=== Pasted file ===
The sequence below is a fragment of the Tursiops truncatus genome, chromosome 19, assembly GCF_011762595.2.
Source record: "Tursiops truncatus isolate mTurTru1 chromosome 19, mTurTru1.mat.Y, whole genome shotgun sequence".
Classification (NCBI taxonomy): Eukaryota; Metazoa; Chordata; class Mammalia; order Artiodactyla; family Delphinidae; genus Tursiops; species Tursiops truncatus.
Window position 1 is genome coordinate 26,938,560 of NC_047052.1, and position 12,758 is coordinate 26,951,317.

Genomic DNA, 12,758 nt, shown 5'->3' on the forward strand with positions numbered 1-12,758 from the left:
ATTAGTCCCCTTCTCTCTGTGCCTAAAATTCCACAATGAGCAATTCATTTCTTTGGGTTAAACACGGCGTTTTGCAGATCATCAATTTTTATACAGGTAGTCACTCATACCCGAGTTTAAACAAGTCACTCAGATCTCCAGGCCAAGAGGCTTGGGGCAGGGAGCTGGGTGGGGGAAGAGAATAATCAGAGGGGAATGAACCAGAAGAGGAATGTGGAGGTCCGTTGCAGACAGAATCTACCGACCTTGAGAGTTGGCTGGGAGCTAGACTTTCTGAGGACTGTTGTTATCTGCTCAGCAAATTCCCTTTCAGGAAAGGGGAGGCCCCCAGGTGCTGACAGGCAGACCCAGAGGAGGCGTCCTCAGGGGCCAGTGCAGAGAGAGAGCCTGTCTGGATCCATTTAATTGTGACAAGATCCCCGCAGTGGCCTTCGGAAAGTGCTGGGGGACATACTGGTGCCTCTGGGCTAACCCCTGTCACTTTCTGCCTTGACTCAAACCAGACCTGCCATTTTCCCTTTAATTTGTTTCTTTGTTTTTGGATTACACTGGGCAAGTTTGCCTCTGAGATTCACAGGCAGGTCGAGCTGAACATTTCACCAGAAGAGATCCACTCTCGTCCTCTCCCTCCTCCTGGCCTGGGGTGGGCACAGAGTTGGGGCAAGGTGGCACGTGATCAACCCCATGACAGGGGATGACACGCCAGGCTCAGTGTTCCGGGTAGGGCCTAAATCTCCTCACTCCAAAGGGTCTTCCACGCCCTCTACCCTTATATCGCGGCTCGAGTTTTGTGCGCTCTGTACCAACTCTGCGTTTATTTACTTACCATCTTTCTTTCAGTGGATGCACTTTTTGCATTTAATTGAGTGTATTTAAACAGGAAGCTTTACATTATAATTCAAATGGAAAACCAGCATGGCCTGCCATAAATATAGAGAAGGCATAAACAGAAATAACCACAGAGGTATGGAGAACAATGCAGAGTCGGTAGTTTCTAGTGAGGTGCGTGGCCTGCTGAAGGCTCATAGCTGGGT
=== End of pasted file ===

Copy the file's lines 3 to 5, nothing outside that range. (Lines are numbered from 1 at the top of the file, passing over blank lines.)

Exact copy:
Classification (NCBI taxonomy): Eukaryota; Metazoa; Chordata; class Mammalia; order Artiodactyla; family Delphinidae; genus Tursiops; species Tursiops truncatus.
Window position 1 is genome coordinate 26,938,560 of NC_047052.1, and position 12,758 is coordinate 26,951,317.

Genomic DNA, 12,758 nt, shown 5'->3' on the forward strand with positions numbered 1-12,758 from the left: